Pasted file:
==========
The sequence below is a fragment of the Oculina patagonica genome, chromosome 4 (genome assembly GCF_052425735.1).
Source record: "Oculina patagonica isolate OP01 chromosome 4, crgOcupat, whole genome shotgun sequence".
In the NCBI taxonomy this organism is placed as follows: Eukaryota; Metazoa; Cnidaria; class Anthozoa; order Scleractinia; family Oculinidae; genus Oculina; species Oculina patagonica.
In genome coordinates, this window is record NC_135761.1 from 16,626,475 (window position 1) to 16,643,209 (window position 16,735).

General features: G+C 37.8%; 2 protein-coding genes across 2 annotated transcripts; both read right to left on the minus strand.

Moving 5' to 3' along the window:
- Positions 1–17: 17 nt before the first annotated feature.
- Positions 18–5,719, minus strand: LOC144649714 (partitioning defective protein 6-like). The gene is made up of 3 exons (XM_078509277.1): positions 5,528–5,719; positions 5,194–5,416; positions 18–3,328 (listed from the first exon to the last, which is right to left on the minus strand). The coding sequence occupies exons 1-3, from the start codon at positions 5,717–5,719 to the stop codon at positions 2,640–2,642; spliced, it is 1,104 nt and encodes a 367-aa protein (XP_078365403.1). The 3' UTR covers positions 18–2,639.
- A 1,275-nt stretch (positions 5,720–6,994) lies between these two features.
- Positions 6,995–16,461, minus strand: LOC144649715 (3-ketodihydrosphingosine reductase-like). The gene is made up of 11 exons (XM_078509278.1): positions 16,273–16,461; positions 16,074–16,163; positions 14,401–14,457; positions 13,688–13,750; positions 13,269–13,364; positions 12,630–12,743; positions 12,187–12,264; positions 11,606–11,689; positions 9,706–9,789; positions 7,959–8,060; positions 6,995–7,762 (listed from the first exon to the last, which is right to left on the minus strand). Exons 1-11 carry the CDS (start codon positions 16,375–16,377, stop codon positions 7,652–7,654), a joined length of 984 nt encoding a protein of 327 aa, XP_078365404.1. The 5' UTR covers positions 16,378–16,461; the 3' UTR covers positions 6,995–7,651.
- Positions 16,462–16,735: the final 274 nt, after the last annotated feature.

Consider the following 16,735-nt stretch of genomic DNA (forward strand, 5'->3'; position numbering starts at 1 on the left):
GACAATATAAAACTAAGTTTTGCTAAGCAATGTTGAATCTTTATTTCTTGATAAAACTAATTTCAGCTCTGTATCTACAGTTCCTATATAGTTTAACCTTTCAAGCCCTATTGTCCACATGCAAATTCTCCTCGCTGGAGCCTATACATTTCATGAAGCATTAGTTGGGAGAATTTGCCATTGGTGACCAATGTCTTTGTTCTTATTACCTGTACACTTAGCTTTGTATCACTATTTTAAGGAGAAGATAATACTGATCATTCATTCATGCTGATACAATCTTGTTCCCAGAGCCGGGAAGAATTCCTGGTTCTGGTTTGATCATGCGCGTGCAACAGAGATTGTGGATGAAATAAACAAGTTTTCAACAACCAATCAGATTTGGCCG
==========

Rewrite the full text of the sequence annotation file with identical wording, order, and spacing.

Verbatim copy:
The sequence below is a fragment of the Oculina patagonica genome, chromosome 4 (genome assembly GCF_052425735.1).
Source record: "Oculina patagonica isolate OP01 chromosome 4, crgOcupat, whole genome shotgun sequence".
In the NCBI taxonomy this organism is placed as follows: Eukaryota; Metazoa; Cnidaria; class Anthozoa; order Scleractinia; family Oculinidae; genus Oculina; species Oculina patagonica.
In genome coordinates, this window is record NC_135761.1 from 16,626,475 (window position 1) to 16,643,209 (window position 16,735).

General features: G+C 37.8%; 2 protein-coding genes across 2 annotated transcripts; both read right to left on the minus strand.

Moving 5' to 3' along the window:
- Positions 1–17: 17 nt before the first annotated feature.
- Positions 18–5,719, minus strand: LOC144649714 (partitioning defective protein 6-like). The gene is made up of 3 exons (XM_078509277.1): positions 5,528–5,719; positions 5,194–5,416; positions 18–3,328 (listed from the first exon to the last, which is right to left on the minus strand). The coding sequence occupies exons 1-3, from the start codon at positions 5,717–5,719 to the stop codon at positions 2,640–2,642; spliced, it is 1,104 nt and encodes a 367-aa protein (XP_078365403.1). The 3' UTR covers positions 18–2,639.
- A 1,275-nt stretch (positions 5,720–6,994) lies between these two features.
- Positions 6,995–16,461, minus strand: LOC144649715 (3-ketodihydrosphingosine reductase-like). The gene is made up of 11 exons (XM_078509278.1): positions 16,273–16,461; positions 16,074–16,163; positions 14,401–14,457; positions 13,688–13,750; positions 13,269–13,364; positions 12,630–12,743; positions 12,187–12,264; positions 11,606–11,689; positions 9,706–9,789; positions 7,959–8,060; positions 6,995–7,762 (listed from the first exon to the last, which is right to left on the minus strand). Exons 1-11 carry the CDS (start codon positions 16,375–16,377, stop codon positions 7,652–7,654), a joined length of 984 nt encoding a protein of 327 aa, XP_078365404.1. The 5' UTR covers positions 16,378–16,461; the 3' UTR covers positions 6,995–7,651.
- Positions 16,462–16,735: the final 274 nt, after the last annotated feature.

Consider the following 16,735-nt stretch of genomic DNA (forward strand, 5'->3'; position numbering starts at 1 on the left):
GACAATATAAAACTAAGTTTTGCTAAGCAATGTTGAATCTTTATTTCTTGATAAAACTAATTTCAGCTCTGTATCTACAGTTCCTATATAGTTTAACCTTTCAAGCCCTATTGTCCACATGCAAATTCTCCTCGCTGGAGCCTATACATTTCATGAAGCATTAGTTGGGAGAATTTGCCATTGGTGACCAATGTCTTTGTTCTTATTACCTGTACACTTAGCTTTGTATCACTATTTTAAGGAGAAGATAATACTGATCATTCATTCATGCTGATACAATCTTGTTCCCAGAGCCGGGAAGAATTCCTGGTTCTGGTTTGATCATGCGCGTGCAACAGAGATTGTGGATGAAATAAACAAGTTTTCAACAACCAATCAGATTTGGCCG